Hamlet No More? The Obama Speech

The speech is over. It was, in many ways, refreshing to see Barack Obama sounding presidential and accepting the mantel of commander in chief. Rather than apologize for our way of life, our democracy and our values, he praised America’s world leadership, and its longstanding commitment to fight tyranny. As he put it, “Since the days of Franklin Roosevelt, and the service and sacrifice of our grandparents, our country has borne a special burden in global affairs. We have spilled American blood in many countries on multiple continents. We have spent our revenue to help others rebuild from rubble and develop their own economies. We have joined with others to develop architecture of institutions – from the United Nations to NATO to the World Bank – that provide for the common security and prosperity of human beings.” And, he added, America has not only sought to “advance the frontiers of human liberty,” but has “not sought world domination.”

For the Left, who believes that the latter is indeed what America stands for, the speech was a ringing rebuke. (To get their take,  read the editorials in The Nation, for example, or Michael Moore’s “Open Letter to President Barack Obama,” in which Moore says that if more troops are sent to Afghanistan, it means only that the president has abandoned his liberal base and given in to the haters. Or read The New York Times left-wing columnist Bob Herbert, who warned that sending in troops and making any commitment to a war in Afghanistan is a “tragic mistake.”)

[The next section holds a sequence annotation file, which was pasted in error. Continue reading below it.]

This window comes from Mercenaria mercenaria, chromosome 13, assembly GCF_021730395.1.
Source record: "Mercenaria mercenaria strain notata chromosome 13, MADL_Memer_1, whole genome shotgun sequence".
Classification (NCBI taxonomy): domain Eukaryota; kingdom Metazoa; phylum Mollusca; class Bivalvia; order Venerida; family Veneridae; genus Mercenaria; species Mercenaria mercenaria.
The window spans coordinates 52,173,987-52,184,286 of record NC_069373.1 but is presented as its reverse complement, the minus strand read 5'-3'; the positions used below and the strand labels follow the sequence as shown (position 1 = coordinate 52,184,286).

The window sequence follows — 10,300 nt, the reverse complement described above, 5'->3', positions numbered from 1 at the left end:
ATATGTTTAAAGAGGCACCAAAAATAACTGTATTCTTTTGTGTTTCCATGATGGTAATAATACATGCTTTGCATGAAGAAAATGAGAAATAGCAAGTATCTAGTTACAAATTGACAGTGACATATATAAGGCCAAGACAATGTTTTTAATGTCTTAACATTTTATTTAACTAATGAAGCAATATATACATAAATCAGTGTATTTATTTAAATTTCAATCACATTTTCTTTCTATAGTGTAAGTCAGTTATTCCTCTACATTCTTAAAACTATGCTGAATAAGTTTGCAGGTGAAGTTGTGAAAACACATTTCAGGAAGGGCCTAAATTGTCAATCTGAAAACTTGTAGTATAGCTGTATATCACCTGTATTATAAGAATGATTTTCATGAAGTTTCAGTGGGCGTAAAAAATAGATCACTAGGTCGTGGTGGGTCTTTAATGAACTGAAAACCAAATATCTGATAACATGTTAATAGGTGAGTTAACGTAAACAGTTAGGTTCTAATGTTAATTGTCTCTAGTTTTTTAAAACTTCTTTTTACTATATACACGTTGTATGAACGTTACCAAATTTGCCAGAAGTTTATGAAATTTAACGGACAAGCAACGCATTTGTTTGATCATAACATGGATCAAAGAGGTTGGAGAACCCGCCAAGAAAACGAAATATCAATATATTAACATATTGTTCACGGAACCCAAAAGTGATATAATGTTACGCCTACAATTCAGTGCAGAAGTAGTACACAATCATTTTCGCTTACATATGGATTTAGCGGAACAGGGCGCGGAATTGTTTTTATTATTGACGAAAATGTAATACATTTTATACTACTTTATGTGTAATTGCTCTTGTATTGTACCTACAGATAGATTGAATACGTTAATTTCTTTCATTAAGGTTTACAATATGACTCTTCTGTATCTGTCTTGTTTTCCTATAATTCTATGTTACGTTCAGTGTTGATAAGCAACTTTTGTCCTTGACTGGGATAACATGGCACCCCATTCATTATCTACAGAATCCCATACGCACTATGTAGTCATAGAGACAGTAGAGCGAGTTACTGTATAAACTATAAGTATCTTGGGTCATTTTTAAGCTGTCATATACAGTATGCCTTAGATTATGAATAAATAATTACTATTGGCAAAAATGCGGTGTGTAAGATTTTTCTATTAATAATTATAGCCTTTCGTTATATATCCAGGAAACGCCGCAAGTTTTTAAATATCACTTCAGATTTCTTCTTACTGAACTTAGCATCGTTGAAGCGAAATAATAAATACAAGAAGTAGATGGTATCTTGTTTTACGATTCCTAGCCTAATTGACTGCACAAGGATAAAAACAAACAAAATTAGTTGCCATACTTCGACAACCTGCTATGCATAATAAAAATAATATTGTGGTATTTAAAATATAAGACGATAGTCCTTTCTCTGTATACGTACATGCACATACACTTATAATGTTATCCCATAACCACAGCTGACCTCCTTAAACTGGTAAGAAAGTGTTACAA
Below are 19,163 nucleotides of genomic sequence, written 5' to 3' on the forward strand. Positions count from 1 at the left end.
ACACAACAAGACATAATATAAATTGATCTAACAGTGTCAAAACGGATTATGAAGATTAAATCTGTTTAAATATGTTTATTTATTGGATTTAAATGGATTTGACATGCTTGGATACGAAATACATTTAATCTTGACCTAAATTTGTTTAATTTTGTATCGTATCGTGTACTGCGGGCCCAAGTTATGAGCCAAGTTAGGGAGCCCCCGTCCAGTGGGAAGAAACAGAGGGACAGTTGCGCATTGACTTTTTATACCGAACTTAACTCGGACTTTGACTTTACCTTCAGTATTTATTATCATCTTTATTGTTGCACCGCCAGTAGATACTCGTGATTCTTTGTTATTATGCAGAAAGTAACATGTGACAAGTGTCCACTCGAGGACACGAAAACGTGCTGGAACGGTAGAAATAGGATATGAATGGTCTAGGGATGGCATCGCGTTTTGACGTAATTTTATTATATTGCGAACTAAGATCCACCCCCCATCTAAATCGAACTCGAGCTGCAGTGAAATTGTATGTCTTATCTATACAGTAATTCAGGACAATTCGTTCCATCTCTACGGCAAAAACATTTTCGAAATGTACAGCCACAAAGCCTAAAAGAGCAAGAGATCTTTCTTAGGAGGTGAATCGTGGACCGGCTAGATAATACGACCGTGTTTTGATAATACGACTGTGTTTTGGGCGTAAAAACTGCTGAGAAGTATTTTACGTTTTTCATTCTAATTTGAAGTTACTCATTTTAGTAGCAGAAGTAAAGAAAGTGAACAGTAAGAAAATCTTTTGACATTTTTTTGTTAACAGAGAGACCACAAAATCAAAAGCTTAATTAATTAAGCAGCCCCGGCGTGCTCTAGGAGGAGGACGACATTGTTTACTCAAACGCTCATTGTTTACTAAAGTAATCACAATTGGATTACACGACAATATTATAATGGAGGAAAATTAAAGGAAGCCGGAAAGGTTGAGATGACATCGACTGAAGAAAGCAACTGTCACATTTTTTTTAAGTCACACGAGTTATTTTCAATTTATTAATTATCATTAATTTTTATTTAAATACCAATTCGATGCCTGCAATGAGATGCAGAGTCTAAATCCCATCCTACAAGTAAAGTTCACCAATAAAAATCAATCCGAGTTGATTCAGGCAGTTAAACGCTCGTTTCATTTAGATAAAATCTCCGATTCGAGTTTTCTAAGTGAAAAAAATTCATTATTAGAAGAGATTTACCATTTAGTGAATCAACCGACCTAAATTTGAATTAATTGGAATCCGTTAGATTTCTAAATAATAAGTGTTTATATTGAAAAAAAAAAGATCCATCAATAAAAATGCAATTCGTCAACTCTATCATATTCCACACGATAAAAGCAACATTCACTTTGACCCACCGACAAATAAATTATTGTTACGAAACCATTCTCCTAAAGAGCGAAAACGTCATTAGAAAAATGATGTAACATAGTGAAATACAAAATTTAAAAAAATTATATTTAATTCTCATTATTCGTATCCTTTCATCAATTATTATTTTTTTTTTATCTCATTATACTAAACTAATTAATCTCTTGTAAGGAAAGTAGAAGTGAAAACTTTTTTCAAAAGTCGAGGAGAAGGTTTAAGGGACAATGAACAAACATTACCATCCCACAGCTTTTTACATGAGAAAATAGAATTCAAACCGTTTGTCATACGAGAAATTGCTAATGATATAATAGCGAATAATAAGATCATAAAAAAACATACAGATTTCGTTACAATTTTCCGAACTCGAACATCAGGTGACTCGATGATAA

With this speech, many on the left will abandon the president, treating him as a reincarnation of Lyndon B. Johnson at the time of escalation of the war in Vietnam. To these people, the president made it clear that he does not see Afghanistan as Vietnam, where today, as he put it, there is no popular insurgency supporting the Taliban.

Anticipating resistance, Obama started his speech with a review of why we initially went into Afghanistan.  He told the nation that success there is vital to our national interest and that “our cause is just, our resolve unwavering.” In many ways, as some of the television pundits noticed, the speech sounded much like George W. Bush, who against some in his own party, made the decision to stick by the “surge” strategy in Iraq despite those who said the war was already hopeless and lost.